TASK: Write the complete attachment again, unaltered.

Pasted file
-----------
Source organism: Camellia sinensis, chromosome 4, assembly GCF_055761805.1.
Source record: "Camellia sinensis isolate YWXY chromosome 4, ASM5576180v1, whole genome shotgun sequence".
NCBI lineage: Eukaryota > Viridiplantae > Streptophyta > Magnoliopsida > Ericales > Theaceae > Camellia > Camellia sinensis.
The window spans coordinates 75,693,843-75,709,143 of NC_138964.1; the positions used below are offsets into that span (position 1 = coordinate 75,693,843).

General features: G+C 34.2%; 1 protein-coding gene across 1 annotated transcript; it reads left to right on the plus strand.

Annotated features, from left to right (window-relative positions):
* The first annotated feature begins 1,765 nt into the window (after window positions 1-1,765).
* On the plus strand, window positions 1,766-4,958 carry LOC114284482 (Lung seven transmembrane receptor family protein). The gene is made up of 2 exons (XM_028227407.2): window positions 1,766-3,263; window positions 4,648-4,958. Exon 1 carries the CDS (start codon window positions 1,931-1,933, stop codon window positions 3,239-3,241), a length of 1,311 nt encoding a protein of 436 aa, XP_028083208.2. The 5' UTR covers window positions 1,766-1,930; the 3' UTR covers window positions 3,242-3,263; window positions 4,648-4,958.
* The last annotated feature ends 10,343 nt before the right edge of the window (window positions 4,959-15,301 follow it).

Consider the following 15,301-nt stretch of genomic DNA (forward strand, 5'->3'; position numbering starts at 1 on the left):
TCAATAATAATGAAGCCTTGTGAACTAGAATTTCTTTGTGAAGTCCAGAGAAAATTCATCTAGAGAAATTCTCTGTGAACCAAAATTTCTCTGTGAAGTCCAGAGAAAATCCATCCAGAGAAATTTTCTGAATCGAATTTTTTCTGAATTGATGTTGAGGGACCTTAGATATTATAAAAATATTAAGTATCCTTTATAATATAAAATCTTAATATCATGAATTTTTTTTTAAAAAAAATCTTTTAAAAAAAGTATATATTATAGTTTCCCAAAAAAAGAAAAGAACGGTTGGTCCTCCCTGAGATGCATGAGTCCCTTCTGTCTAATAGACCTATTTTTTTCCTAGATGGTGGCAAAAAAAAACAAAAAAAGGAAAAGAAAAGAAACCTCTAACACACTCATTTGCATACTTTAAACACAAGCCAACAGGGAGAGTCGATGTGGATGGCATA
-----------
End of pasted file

Source organism: Camellia sinensis, chromosome 4, assembly GCF_055761805.1.
Source record: "Camellia sinensis isolate YWXY chromosome 4, ASM5576180v1, whole genome shotgun sequence".
NCBI lineage: Eukaryota > Viridiplantae > Streptophyta > Magnoliopsida > Ericales > Theaceae > Camellia > Camellia sinensis.
The window spans coordinates 75,693,843-75,709,143 of NC_138964.1; the positions used below are offsets into that span (position 1 = coordinate 75,693,843).

General features: G+C 34.2%; 1 protein-coding gene across 1 annotated transcript; it reads left to right on the plus strand.

Annotated features, from left to right (window-relative positions):
* The first annotated feature begins 1,765 nt into the window (after window positions 1-1,765).
* On the plus strand, window positions 1,766-4,958 carry LOC114284482 (Lung seven transmembrane receptor family protein). The gene is made up of 2 exons (XM_028227407.2): window positions 1,766-3,263; window positions 4,648-4,958. Exon 1 carries the CDS (start codon window positions 1,931-1,933, stop codon window positions 3,239-3,241), a length of 1,311 nt encoding a protein of 436 aa, XP_028083208.2. The 5' UTR covers window positions 1,766-1,930; the 3' UTR covers window positions 3,242-3,263; window positions 4,648-4,958.
* The last annotated feature ends 10,343 nt before the right edge of the window (window positions 4,959-15,301 follow it).

Consider the following 15,301-nt stretch of genomic DNA (forward strand, 5'->3'; position numbering starts at 1 on the left):
TCAATAATAATGAAGCCTTGTGAACTAGAATTTCTTTGTGAAGTCCAGAGAAAATTCATCTAGAGAAATTCTCTGTGAACCAAAATTTCTCTGTGAAGTCCAGAGAAAATCCATCCAGAGAAATTTTCTGAATCGAATTTTTTCTGAATTGATGTTGAGGGACCTTAGATATTATAAAAATATTAAGTATCCTTTATAATATAAAATCTTAATATCATGAATTTTTTTTTAAAAAAAATCTTTTAAAAAAAGTATATATTATAGTTTCCCAAAAAAAGAAAAGAACGGTTGGTCCTCCCTGAGATGCATGAGTCCCTTCTGTCTAATAGACCTATTTTTTTCCTAGATGGTGGCAAAAAAAAACAAAAAAAGGAAAAGAAAAGAAACCTCTAACACACTCATTTGCATACTTTAAACACAAGCCAACAGGGAGAGTCGATGTGGATGGCATA